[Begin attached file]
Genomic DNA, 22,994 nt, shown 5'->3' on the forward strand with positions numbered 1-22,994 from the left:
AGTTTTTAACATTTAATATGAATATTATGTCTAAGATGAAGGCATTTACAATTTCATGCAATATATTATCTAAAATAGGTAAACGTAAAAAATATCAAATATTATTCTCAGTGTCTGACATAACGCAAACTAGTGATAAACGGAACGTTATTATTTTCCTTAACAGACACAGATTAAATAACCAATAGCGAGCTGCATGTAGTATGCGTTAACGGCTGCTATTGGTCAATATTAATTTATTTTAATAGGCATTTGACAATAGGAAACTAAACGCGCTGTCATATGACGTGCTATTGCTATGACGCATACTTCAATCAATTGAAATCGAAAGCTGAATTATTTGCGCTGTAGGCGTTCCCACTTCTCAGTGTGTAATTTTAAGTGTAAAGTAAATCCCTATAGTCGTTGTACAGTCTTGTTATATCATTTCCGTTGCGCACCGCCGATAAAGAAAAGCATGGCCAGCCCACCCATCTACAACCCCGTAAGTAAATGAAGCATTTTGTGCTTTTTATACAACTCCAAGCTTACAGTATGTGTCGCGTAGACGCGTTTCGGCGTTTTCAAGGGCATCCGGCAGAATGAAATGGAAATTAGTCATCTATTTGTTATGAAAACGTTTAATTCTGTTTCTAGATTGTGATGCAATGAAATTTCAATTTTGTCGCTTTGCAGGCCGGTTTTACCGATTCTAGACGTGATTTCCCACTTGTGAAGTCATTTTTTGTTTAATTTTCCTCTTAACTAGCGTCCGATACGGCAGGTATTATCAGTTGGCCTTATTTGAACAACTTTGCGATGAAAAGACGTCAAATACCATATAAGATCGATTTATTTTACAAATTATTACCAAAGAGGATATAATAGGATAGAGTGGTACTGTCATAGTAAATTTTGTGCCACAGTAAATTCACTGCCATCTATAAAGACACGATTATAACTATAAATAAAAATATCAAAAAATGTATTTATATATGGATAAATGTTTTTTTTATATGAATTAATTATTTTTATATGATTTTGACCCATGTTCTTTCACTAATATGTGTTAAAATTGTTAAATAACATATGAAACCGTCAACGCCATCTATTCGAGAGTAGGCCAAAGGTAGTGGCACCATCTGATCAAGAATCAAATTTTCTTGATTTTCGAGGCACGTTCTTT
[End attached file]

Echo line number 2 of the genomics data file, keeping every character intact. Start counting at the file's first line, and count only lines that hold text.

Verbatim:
AGTTTTTAACATTTAATATGAATATTATGTCTAAGATGAAGGCATTTACAATTTCATGCAATATATTATCTAAAATAGGTAAACGTAAAAAATATCAAATATTATTCTCAGTGTCTGACATAACGCAAACTAGTGATAAACGGAACGTTATTATTTTCCTTAACAGACACAGATTAAATAACCAATAGCGAGCTGCATGTAGTATGCGTTAACGGCTGCTATTGGTCAATATTAATTTATTTTAATAGGCATTTGACAATAGGAAACTAAACGCGCTGTCATATGACGTGCTATTGCTATGACGCATACTTCAATCAATTGAAATCGAAAGCTGAATTATTTGCGCTGTAGGCGTTCCCACTTCTCAGTGTGTAATTTTAAGTGTAAAGTAAATCCCTATAGTCGTTGTACAGTCTTGTTATATCATTTCCGTTGCGCACCGCCGATAAAGAAAAGCATGGCCAGCCCACCCATCTACAACCCCGTAAGTAAATGAAGCATTTTGTGCTTTTTATACAACTCCAAGCTTACAGTATGTGTCGCGTAGACGCGTTTCGGCGTTTTCAAGGGCATCCGGCAGAATGAAATGGAAATTAGTCATCTATTTGTTATGAAAACGTTTAATTCTGTTTCTAGATTGTGATGCAATGAAATTTCAATTTTGTCGCTTTGCAGGCCGGTTTTACCGATTCTAGACGTGATTTCCCACTTGTGAAGTCATTTTTTGTTTAATTTTCCTCTTAACTAGCGTCCGATACGGCAGGTATTATCAGTTGGCCTTATTTGAACAACTTTGCGATGAAAAGACGTCAAATACCATATAAGATCGATTTATTTTACAAATTATTACCAAAGAGGATATAATAGGATAGAGTGGTACTGTCATAGTAAATTTTGTGCCACAGTAAATTCACTGCCATCTATAAAGACACGATTATAACTATAAATAAAAATATCAAAAAATGTATTTATATATGGATAAATGTTTTTTTTATATGAATTAATTATTTTTATATGATTTTGACCCATGTTCTTTCACTAATATGTGTTAAAATTGTTAAATAACATATGAAACCGTCAACGCCATCTATTCGAGAGTAGGCCAAAGGTAGTGGCACCATCTGATCAAGAATCAAATTTTCTTGATTTTCGAGGCACGTTCTTT